Define yourself. Add a brief sentence under your name that describes what makes you unique. For instance, "A double board-certified ear, nose, and throat doctor."

Ask for action. Don't just include your website address. Write something like, "Visit my website [write the address] and [write what your website provides]." Also, ask for patients to "Like" your Facebook page.

Use the back of the card. List things like common problems you treat, ask for referrals, and request patients to "rate you" on popular doctor ratings sites, etc.

From Patients to Stalkers

If you've been stalked by a patient, you're not alone. In a survey of physicians at Penn State University Medical Center in Hershey, Pa., and Thomas Jefferson University Hospital in Philadelphia, 20 percent said one of their patients had demonstrated stalking behaviors on at least three occasions. That's according to a Penn State University researcher who reported the findings during the 2012 American Psychiatric Association's Annual Meeting, reports MedPage Today. The most common stalker-like behaviors were unsolicited phone calls, letters, faxes, and e-mails.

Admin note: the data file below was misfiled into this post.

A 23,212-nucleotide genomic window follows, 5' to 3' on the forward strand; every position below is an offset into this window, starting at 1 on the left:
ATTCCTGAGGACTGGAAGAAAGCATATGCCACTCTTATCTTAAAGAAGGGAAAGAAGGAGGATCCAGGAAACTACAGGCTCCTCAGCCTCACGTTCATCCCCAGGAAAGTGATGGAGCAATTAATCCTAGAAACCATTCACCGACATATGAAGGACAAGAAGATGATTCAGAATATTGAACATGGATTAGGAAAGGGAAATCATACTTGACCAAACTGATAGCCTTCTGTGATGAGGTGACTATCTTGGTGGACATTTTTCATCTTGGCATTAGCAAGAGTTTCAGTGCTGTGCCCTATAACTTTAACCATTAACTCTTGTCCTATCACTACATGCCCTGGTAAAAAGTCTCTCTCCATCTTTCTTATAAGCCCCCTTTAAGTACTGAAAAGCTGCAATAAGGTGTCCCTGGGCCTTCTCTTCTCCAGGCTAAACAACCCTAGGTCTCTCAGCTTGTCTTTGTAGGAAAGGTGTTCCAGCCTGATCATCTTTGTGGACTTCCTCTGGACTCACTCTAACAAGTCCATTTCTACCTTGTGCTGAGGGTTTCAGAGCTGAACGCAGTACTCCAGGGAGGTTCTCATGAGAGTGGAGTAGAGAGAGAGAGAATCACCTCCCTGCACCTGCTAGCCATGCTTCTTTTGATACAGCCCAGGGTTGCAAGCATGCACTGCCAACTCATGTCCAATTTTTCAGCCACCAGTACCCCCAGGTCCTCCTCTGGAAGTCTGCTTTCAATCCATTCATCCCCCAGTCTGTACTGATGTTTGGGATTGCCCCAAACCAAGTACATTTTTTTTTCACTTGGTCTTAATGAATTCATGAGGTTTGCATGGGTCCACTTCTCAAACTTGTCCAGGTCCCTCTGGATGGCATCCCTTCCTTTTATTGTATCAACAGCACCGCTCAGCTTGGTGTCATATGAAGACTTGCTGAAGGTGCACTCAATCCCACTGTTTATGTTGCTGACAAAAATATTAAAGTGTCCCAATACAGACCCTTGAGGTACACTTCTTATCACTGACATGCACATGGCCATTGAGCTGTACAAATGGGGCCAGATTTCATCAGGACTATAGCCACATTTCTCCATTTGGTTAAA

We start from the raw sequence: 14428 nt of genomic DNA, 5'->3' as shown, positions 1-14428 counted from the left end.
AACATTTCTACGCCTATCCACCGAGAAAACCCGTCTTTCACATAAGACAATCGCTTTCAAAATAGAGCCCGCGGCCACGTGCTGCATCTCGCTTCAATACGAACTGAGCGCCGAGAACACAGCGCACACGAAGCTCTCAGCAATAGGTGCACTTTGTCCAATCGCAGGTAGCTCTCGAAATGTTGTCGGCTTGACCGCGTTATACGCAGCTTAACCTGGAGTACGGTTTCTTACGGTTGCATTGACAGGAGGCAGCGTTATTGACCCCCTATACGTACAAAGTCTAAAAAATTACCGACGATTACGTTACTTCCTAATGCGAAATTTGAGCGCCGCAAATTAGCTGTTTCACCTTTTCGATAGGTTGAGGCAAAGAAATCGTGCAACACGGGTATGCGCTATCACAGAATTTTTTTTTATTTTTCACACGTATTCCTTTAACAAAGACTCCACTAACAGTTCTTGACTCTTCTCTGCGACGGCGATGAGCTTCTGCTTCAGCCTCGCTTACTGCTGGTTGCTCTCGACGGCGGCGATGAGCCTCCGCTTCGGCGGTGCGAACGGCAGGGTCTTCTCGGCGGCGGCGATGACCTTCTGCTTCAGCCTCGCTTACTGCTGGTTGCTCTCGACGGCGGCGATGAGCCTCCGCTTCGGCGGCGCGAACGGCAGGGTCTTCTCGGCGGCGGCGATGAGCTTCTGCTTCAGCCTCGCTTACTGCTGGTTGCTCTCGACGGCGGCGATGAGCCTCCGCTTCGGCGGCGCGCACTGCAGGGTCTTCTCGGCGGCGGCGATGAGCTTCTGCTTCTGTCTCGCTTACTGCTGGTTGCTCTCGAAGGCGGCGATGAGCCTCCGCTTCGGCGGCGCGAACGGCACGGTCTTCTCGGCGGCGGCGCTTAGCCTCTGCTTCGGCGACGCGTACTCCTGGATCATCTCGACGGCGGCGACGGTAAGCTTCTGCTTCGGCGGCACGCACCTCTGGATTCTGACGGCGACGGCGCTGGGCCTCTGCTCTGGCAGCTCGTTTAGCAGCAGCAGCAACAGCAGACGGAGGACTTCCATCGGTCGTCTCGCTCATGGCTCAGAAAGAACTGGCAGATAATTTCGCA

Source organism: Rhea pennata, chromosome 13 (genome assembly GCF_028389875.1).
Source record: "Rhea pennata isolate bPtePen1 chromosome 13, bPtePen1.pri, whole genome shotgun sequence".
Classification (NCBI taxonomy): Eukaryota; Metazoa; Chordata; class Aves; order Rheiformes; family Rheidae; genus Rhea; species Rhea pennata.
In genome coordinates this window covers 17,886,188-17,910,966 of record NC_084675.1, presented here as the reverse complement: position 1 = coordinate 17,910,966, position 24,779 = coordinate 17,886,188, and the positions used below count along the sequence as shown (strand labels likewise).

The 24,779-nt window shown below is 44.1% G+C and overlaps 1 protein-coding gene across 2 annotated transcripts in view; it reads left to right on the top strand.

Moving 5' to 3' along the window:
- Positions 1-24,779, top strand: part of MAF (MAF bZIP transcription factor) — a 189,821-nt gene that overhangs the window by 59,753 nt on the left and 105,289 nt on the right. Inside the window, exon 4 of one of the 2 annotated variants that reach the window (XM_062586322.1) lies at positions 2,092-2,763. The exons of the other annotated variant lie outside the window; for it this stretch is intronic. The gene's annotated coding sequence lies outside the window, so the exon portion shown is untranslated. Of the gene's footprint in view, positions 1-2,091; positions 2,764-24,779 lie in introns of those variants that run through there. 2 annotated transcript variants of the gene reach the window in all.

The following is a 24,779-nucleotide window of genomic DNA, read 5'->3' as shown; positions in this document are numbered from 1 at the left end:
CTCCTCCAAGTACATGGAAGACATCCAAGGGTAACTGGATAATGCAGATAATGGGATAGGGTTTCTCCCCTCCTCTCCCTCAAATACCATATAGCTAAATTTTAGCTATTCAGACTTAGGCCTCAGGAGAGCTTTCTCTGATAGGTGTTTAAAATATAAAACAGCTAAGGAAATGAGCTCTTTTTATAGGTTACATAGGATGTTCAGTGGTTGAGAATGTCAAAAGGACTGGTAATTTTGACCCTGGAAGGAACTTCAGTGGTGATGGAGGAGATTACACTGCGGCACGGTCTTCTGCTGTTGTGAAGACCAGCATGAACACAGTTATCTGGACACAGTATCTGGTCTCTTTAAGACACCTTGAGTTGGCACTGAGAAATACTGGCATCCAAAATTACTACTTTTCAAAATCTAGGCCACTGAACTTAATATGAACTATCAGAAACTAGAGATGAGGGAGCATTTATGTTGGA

The 'Grandparent Corps' of Health Aides

Cardiologist Arthur Garson, a former dean of the University of Virginia Medical School, conceived an idea four years ago to help supplement the primary-care shortage with grandparent-like health workers. Originally dubbed the "Grandparent Corps," grand-aides are typically elderly, active members of their local communities who become certified nurses' aides, medical assistants, or community health workers. They also receive 180 hours of grand-aide training from a specialized curriculum developed by the Grand-Aides Foundation, which includes protocols, simulation, and in-the-field training. Under close supervision of a nurse or physician, grand-aides advise and visit with patients, and they assist with home-health services through telemedicine. Another branch of grand-aides also assists with caring for patients recently discharged from hospitals. About 100 have been trained worldwide so far, according to Medscape Medical News.

Longer Labors